As if we need any more evidence of the troubles facing the personal injury sector, earlier this month the Gazette reported that Bloomsbury, London firm Seth Lovis – which had a sizeable PI practice – had ceased trading. The firm had assets of £16.9m, but some £9.4m of this was made up of sums owed by debtors; while the firm owed creditors £18.9m. It seems it ran out of cash. 

Rachel rothwell

Rachel Rothwell

PI firms need deep pockets to support the cost of running their caseloads – and that is nothing new. But right now the needle on the pressure gauge is being forced into the red zone by a dangerous combination of factors: banks do not want to lend to PI firms; cases are taking longer to get through the courts; court fees have gone up; and in many cases, defendants are holding off on settlements until the new discount rate is set this summer. All this, of course, against the backdrop of the April 2013 Jackson (pictured below) reforms, which saw an end to recoverability of success fees and after-the-event insurance premiums. 

As PI firms struggle to keep themselves in business, they have had to adjust. But an uncomfortable question is whether this has affected the results that they can achieve for their clients. Last month worrying evidence emerged of a significant drop in damages levels since the Legal Aid, Sentencing and Punishment of Offenders Act reforms were introduced.



An empirical analysis of the impact of LASPO by professors Paul Fenn of Nottingham University Business School and Neil Rickman from the University of Surrey found that since the 2013 reforms, recovered damages have dropped by a shocking 22% in clinical negligence claims worth up to £250,000; and by 17% in PI claims worth more than £25,000. This is before any success fee has been deducted from damages.

The drop is all the more alarming considering that it has occurred despite the 10% uplift on damages introduced via the Court of Appeal in Simmons & Castle [2012] EWCA Civ 1288.

The professors’ report was published as part of the Ministry of Justice’s February review of LASPO Part II. It is based on solid data: for clinical negligence, the authors had access to a defendant database of 14,248 settled claims; and for PI, it used a dataset provided by defendant firm Taylor Rose TTKW, spanning a range of PI categories over a number of years.

Somewhat surprisingly, the MoJ rather glosses over Fenn and Rickman’s discovery in relation to the drop in damages. It focuses instead on their findings that costs in these PI and clinical negligence claims have reduced by 8-10%, early settlement has improved by around 9% and the number of claims has gone down. The MoJ therefore concludes that its reforms have met their objectives. But if claimants are no longer receiving full compensation to meet their future needs, can this really be regarded as success?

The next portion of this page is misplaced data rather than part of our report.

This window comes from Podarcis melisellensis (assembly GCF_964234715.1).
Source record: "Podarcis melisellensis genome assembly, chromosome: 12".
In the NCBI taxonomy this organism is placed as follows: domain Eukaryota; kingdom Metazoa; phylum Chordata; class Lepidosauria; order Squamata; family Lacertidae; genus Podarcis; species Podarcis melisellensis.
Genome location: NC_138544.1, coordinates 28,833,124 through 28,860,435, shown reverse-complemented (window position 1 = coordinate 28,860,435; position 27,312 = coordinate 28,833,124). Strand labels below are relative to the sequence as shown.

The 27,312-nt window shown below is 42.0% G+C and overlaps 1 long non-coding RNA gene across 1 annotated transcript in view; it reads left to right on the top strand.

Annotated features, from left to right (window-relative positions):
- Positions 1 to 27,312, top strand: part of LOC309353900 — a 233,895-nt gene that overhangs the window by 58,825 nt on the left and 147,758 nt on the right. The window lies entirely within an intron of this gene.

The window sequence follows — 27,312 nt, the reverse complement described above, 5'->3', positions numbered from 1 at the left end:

As to what may lie behind the fall in damages levels, there could clearly be a combination of factors. Costs reforms have prompted non-specialist firms to venture into clinical negligence, where many will have failed to obtain the same levels of compensation achieved by more experienced firms.

Across personal injury more broadly, income is now lower post-Jackson and cases will sometimes be handled by less experienced fee-earners. It is also possible that the relatively ‘expensive’ extra work traditionally done towards the end of a case, in pushing and persuading defendants for that little bit more, may have become a casualty of the reforms.

Perhaps more worrying is the fact that many PI firms are currently on the brink of a cashflow crisis and defendants will be only too aware of that. Holding out for a better offer for the client will also mean delaying the firm’s own payday.

Elsewhere in its LASPO Part II review, the MoJ briefly examines the effect the reforms may have had on the strength of case that law firms will now take on. Claimant lawyers suggested that whereas previously lawyers would look for prospects of success of 40-50% before taking on a claim under a conditional fee agreement, experienced firms were now looking for higher prospects. The MoJ sees this as a positive, as it ‘suggests that law firms are taking a greater interest in the merits of a case and the risks associated with providing legal representation on a CFA, which may filter out less meritorious cases from being pursued’.

The bad news, however, is that ‘there was a view that other, perhaps less established, firms have filled the gap for cases which more experienced firms may have taken prior to LASPO, suggesting that some weaker cases are still being pursued’. The MoJ said this view was supported by the fact that the data suggested only a slight drop in claims.

Meanwhile, it seems that the LASPO reforms have had a particularly negative effect on PI barristers. One barrister told the review that they would now only agree to work under a CFA if they judged a claim to have prospects of 70%, compared to 50% before the LASPO reforms. Other barristers reported that they now preferred to work for defendants rather than claimants, as they rarely received any share of a CFA success fee.

Rachel Rothwell is editor of Gazette sister magazine Litigation Funding, the essential guide to finance and costs. For subscription details, tel: 020 7841 5523